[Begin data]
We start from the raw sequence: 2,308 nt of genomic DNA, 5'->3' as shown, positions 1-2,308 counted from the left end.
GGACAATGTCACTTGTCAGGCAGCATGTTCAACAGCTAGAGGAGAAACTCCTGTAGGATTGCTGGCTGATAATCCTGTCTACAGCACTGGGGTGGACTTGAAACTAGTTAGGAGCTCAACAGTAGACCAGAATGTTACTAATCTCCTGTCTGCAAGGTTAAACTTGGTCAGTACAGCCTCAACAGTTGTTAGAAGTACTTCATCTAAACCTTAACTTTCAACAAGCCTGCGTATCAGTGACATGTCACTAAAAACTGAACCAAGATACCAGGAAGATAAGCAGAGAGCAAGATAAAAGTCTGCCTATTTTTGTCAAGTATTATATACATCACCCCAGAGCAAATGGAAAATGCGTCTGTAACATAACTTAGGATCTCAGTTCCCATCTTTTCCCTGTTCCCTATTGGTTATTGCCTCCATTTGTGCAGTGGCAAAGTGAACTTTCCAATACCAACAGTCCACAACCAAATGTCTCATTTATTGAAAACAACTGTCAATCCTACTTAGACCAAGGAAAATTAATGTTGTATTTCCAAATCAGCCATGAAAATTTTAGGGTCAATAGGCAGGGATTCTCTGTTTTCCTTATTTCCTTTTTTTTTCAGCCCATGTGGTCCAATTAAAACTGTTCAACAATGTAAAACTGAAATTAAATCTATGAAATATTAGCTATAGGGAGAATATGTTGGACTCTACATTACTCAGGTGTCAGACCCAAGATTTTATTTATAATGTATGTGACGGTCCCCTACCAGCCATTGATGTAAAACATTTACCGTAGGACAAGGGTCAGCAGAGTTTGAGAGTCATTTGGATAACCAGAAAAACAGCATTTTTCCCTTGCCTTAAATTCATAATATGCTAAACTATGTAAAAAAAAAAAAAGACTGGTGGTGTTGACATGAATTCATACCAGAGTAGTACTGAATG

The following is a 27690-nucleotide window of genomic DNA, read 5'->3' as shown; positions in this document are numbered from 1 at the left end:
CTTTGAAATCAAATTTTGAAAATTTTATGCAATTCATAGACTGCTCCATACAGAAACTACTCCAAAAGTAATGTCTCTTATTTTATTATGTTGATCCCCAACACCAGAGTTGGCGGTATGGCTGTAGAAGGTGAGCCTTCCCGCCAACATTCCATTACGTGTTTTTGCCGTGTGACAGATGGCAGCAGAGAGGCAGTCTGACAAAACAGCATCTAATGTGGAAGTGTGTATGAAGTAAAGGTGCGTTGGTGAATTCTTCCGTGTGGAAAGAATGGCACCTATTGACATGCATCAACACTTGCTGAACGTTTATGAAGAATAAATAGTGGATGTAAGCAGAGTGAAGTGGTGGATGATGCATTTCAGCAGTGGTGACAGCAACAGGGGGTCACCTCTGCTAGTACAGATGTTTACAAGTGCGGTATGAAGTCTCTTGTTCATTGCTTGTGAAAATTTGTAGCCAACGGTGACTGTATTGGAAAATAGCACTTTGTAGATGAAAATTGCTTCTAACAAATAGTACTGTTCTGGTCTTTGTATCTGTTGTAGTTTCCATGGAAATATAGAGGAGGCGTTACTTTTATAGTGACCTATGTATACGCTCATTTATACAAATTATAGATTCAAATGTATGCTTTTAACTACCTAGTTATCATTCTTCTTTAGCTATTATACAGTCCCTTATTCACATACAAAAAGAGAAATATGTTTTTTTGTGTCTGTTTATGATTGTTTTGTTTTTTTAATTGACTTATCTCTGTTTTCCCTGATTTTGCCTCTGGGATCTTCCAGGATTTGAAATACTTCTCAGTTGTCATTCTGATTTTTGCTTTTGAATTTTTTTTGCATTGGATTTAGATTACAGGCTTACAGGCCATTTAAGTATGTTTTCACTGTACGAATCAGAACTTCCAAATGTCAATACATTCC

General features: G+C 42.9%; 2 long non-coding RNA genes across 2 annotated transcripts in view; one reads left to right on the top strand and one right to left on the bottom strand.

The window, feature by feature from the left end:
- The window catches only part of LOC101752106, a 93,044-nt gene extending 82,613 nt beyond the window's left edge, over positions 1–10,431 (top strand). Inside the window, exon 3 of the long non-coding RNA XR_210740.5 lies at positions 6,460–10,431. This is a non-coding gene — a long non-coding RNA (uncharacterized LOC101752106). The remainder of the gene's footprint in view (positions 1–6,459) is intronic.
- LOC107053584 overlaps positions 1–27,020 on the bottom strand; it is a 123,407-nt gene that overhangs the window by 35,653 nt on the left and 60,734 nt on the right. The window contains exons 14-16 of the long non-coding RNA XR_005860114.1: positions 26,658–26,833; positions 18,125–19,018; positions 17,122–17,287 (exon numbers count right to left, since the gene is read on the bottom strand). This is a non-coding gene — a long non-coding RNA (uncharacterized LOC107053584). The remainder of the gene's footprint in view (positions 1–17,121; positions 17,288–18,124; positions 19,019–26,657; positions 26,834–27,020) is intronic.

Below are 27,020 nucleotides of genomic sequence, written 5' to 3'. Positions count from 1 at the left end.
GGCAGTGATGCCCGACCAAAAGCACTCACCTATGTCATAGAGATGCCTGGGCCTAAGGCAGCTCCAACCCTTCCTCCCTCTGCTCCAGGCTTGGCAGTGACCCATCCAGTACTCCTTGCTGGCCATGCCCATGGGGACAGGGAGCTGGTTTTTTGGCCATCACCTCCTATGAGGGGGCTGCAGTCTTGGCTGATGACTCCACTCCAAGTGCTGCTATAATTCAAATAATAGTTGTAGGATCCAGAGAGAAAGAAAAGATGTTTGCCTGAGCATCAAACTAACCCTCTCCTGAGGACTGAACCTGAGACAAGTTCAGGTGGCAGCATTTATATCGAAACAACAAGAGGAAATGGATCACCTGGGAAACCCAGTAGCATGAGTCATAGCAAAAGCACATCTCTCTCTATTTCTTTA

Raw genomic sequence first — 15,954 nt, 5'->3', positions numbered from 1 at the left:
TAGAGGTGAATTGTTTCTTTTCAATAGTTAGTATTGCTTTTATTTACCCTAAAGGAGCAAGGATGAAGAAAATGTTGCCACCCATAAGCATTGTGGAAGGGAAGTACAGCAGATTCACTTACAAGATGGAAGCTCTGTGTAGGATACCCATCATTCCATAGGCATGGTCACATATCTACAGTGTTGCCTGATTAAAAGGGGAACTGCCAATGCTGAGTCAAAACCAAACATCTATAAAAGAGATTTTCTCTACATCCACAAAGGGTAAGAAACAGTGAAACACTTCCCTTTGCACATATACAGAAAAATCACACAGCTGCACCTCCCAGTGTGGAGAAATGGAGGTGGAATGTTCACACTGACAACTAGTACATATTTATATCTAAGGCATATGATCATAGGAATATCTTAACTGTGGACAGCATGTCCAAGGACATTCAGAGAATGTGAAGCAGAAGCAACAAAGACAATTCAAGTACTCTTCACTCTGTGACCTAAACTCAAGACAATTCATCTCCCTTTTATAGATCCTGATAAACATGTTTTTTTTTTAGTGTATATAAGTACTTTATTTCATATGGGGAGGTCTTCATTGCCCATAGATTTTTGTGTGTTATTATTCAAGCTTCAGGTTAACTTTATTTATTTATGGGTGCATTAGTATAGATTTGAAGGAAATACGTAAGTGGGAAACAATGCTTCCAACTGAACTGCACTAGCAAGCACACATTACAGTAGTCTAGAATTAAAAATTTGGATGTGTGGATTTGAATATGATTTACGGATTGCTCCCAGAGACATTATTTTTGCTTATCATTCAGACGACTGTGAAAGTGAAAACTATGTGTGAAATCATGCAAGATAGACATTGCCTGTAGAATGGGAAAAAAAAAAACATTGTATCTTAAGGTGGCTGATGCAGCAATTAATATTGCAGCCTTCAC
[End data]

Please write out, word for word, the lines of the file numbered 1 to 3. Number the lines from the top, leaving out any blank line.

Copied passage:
We start from the raw sequence: 2,308 nt of genomic DNA, 5'->3' as shown, positions 1-2,308 counted from the left end.
GGACAATGTCACTTGTCAGGCAGCATGTTCAACAGCTAGAGGAGAAACTCCTGTAGGATTGCTGGCTGATAATCCTGTCTACAGCACTGGGGTGGACTTGAAACTAGTTAGGAGCTCAACAGTAGACCAGAATGTTACTAATCTCCTGTCTGCAAGGTTAAACTTGGTCAGTACAGCCTCAACAGTTGTTAGAAGTACTTCATCTAAACCTTAACTTTCAACAAGCCTGCGTATCAGTGACATGTCACTAAAAACTGAACCAAGATACCAGGAAGATAAGCAGAGAGCAAGATAAAAGTCTGCCTATTTTTGTCAAGTATTATATACATCACCCCAGAGCAAATGGAAAATGCGTCTGTAACATAACTTAGGATCTCAGTTCCCATCTTTTCCCTGTTCCCTATTGGTTATTGCCTCCATTTGTGCAGTGGCAAAGTGAACTTTCCAATACCAACAGTCCACAACCAAATGTCTCATTTATTGAAAACAACTGTCAATCCTACTTAGACCAAGGAAAATTAATGTTGTATTTCCAAATCAGCCATGAAAATTTTAGGGTCAATAGGCAGGGATTCTCTGTTTTCCTTATTTCCTTTTTTTTTCAGCCCATGTGGTCCAATTAAAACTGTTCAACAATGTAAAACTGAAATTAAATCTATGAAATATTAGCTATAGGGAGAATATGTTGGACTCTACATTACTCAGGTGTCAGACCCAAGATTTTATTTATAATGTATGTGACGGTCCCCTACCAGCCATTGATGTAAAACATTTACCGTAGGACAAGGGTCAGCAGAGTTTGAGAGTCATTTGGATAACCAGAAAAACAGCATTTTTCCCTTGCCTTAAATTCATAATATGCTAAACTATGTAAAAAAAAAAAAAGACTGGTGGTGTTGACATGAATTCATACCAGAGTAGTACTGAATG

The following is a 27690-nucleotide window of genomic DNA, read 5'->3' as shown; positions in this document are numbered from 1 at the left end: